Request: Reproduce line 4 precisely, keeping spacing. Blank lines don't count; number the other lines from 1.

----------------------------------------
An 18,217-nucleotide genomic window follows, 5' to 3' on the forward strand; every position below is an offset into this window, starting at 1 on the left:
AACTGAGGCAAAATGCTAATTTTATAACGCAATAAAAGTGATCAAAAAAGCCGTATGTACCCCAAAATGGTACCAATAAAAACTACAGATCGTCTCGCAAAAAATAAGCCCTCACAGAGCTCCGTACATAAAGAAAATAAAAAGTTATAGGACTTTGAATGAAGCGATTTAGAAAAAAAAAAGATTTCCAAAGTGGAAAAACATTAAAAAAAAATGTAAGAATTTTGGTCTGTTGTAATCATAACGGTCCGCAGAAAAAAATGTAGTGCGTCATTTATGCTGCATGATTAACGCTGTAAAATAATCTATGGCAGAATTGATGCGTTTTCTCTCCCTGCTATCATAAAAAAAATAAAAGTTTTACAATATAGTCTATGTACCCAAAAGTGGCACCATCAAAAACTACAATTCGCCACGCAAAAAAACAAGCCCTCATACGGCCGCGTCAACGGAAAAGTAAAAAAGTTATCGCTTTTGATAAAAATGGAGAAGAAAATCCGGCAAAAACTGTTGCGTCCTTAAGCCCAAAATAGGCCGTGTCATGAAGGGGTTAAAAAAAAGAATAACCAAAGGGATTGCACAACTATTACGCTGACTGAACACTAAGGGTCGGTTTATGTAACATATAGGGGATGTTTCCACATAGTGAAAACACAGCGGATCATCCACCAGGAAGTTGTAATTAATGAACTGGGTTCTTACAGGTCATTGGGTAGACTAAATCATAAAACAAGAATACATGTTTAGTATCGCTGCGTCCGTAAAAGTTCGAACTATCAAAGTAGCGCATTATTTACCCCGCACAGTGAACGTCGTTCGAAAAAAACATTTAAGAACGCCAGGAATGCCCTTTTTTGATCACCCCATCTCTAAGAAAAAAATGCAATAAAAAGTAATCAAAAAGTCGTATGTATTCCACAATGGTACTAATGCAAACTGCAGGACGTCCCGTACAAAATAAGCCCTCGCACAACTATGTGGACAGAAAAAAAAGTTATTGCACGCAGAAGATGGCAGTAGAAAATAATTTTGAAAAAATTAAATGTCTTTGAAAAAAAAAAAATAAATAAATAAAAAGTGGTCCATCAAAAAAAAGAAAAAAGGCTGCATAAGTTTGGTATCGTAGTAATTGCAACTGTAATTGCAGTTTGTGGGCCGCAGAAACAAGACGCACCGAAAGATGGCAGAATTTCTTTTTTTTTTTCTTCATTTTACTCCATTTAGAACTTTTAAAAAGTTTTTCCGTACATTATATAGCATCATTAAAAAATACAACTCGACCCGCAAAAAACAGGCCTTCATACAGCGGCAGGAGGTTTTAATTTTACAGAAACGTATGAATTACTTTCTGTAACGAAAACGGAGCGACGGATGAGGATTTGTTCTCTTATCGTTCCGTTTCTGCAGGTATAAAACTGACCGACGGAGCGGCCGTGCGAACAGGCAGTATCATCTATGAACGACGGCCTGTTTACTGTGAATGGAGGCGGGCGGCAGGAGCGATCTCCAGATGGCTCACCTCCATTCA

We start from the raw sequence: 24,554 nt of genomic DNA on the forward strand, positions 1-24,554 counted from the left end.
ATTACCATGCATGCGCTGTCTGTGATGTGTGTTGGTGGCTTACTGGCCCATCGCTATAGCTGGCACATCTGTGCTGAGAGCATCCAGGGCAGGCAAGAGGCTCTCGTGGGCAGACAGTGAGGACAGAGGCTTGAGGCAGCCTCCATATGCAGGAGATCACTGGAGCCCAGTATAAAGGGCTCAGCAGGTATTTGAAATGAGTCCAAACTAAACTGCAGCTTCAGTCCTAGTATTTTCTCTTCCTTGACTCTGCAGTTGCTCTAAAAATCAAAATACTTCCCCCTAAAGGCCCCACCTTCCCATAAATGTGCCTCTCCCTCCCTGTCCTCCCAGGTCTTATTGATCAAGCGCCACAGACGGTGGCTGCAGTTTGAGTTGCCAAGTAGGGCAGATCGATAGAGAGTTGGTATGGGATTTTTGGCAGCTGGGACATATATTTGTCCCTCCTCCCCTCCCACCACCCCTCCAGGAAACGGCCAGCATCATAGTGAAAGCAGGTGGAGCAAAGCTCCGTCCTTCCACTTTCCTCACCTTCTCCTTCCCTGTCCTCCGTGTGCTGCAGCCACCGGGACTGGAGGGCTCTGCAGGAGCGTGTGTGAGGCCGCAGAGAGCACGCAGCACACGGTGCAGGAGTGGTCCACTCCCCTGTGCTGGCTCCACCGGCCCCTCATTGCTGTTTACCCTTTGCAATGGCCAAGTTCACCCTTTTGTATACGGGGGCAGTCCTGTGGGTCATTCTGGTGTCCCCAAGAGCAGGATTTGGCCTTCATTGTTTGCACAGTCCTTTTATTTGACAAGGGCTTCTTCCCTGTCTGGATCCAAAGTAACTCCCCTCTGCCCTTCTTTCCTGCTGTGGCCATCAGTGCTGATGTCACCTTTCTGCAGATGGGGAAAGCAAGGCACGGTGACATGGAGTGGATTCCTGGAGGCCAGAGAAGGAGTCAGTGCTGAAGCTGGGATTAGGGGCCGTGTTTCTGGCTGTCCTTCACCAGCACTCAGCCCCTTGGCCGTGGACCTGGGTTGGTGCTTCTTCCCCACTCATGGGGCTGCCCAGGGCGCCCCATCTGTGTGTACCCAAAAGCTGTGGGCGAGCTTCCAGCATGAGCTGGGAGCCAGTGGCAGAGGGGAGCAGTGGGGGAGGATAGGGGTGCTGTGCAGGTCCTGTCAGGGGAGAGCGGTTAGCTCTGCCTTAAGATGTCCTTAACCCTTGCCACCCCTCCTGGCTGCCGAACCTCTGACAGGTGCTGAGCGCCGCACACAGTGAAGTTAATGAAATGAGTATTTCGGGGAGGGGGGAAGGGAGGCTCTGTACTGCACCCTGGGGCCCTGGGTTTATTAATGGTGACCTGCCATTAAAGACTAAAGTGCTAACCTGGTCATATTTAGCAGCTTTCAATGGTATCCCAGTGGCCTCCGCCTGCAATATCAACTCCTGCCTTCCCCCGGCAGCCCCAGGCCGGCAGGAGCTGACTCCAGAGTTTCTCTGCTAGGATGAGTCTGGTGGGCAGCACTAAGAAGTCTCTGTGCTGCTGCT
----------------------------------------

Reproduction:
ATTACCATGCATGCGCTGTCTGTGATGTGTGTTGGTGGCTTACTGGCCCATCGCTATAGCTGGCACATCTGTGCTGAGAGCATCCAGGGCAGGCAAGAGGCTCTCGTGGGCAGACAGTGAGGACAGAGGCTTGAGGCAGCCTCCATATGCAGGAGATCACTGGAGCCCAGTATAAAGGGCTCAGCAGGTATTTGAAATGAGTCCAAACTAAACTGCAGCTTCAGTCCTAGTATTTTCTCTTCCTTGACTCTGCAGTTGCTCTAAAAATCAAAATACTTCCCCCTAAAGGCCCCACCTTCCCATAAATGTGCCTCTCCCTCCCTGTCCTCCCAGGTCTTATTGATCAAGCGCCACAGACGGTGGCTGCAGTTTGAGTTGCCAAGTAGGGCAGATCGATAGAGAGTTGGTATGGGATTTTTGGCAGCTGGGACATATATTTGTCCCTCCTCCCCTCCCACCACCCCTCCAGGAAACGGCCAGCATCATAGTGAAAGCAGGTGGAGCAAAGCTCCGTCCTTCCACTTTCCTCACCTTCTCCTTCCCTGTCCTCCGTGTGCTGCAGCCACCGGGACTGGAGGGCTCTGCAGGAGCGTGTGTGAGGCCGCAGAGAGCACGCAGCACACGGTGCAGGAGTGGTCCACTCCCCTGTGCTGGCTCCACCGGCCCCTCATTGCTGTTTACCCTTTGCAATGGCCAAGTTCACCCTTTTGTATACGGGGGCAGTCCTGTGGGTCATTCTGGTGTCCCCAAGAGCAGGATTTGGCCTTCATTGTTTGCACAGTCCTTTTATTTGACAAGGGCTTCTTCCCTGTCTGGATCCAAAGTAACTCCCCTCTGCCCTTCTTTCCTGCTGTGGCCATCAGTGCTGATGTCACCTTTCTGCAGATGGGGAAAGCAAGGCACGGTGACATGGAGTGGATTCCTGGAGGCCAGAGAAGGAGTCAGTGCTGAAGCTGGGATTAGGGGCCGTGTTTCTGGCTGTCCTTCACCAGCACTCAGCCCCTTGGCCGTGGACCTGGGTTGGTGCTTCTTCCCCACTCATGGGGCTGCCCAGGGCGCCCCATCTGTGTGTACCCAAAAGCTGTGGGCGAGCTTCCAGCATGAGCTGGGAGCCAGTGGCAGAGGGGAGCAGTGGGGGAGGATAGGGGTGCTGTGCAGGTCCTGTCAGGGGAGAGCGGTTAGCTCTGCCTTAAGATGTCCTTAACCCTTGCCACCCCTCCTGGCTGCCGAACCTCTGACAGGTGCTGAGCGCCGCACACAGTGAAGTTAATGAAATGAGTATTTCGGGGAGGGGGGAAGGGAGGCTCTGTACTGCACCCTGGGGCCCTGGGTTTATTAATGGTGACCTGCCATTAAAGACTAAAGTGCTAACCTGGTCATATTTAGCAGCTTTCAATGGTATCCCAGTGGCCTCCGCCTGCAATATCAACTCCTGCCTTCCCCCGGCAGCCCCAGGCCGGCAGGAGCTGACTCCAGAGTTTCTCTGCTAGGATGAGTCTGGTGGGCAGCACTAAGAAGTCTCTGTGCTGCTGCT